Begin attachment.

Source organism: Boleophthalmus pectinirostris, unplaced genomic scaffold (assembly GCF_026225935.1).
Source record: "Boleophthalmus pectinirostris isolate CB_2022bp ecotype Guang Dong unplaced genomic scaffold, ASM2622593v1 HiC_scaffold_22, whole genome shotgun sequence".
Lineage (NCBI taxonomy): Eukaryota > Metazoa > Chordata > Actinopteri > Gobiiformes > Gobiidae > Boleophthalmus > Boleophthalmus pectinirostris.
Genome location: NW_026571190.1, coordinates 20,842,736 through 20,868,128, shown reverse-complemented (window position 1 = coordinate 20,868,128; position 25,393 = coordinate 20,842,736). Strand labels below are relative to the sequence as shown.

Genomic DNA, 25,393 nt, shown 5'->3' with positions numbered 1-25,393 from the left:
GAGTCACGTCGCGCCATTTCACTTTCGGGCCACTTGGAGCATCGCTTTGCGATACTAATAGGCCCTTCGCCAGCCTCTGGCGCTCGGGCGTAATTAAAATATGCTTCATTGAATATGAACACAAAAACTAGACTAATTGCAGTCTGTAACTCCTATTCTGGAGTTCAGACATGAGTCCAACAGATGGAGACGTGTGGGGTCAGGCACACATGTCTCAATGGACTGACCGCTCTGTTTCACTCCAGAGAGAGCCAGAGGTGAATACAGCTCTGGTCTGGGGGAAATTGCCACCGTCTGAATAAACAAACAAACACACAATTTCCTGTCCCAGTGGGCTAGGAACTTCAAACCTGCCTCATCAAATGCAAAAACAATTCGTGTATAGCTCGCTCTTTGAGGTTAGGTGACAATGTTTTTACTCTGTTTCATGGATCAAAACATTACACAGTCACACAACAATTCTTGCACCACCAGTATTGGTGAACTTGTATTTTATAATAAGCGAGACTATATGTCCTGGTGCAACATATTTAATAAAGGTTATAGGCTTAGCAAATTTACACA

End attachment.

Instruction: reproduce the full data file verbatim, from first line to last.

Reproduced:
Source organism: Boleophthalmus pectinirostris, unplaced genomic scaffold (assembly GCF_026225935.1).
Source record: "Boleophthalmus pectinirostris isolate CB_2022bp ecotype Guang Dong unplaced genomic scaffold, ASM2622593v1 HiC_scaffold_22, whole genome shotgun sequence".
Lineage (NCBI taxonomy): Eukaryota > Metazoa > Chordata > Actinopteri > Gobiiformes > Gobiidae > Boleophthalmus > Boleophthalmus pectinirostris.
Genome location: NW_026571190.1, coordinates 20,842,736 through 20,868,128, shown reverse-complemented (window position 1 = coordinate 20,868,128; position 25,393 = coordinate 20,842,736). Strand labels below are relative to the sequence as shown.

Genomic DNA, 25,393 nt, shown 5'->3' with positions numbered 1-25,393 from the left:
GAGTCACGTCGCGCCATTTCACTTTCGGGCCACTTGGAGCATCGCTTTGCGATACTAATAGGCCCTTCGCCAGCCTCTGGCGCTCGGGCGTAATTAAAATATGCTTCATTGAATATGAACACAAAAACTAGACTAATTGCAGTCTGTAACTCCTATTCTGGAGTTCAGACATGAGTCCAACAGATGGAGACGTGTGGGGTCAGGCACACATGTCTCAATGGACTGACCGCTCTGTTTCACTCCAGAGAGAGCCAGAGGTGAATACAGCTCTGGTCTGGGGGAAATTGCCACCGTCTGAATAAACAAACAAACACACAATTTCCTGTCCCAGTGGGCTAGGAACTTCAAACCTGCCTCATCAAATGCAAAAACAATTCGTGTATAGCTCGCTCTTTGAGGTTAGGTGACAATGTTTTTACTCTGTTTCATGGATCAAAACATTACACAGTCACACAACAATTCTTGCACCACCAGTATTGGTGAACTTGTATTTTATAATAAGCGAGACTATATGTCCTGGTGCAACATATTTAATAAAGGTTATAGGCTTAGCAAATTTACACA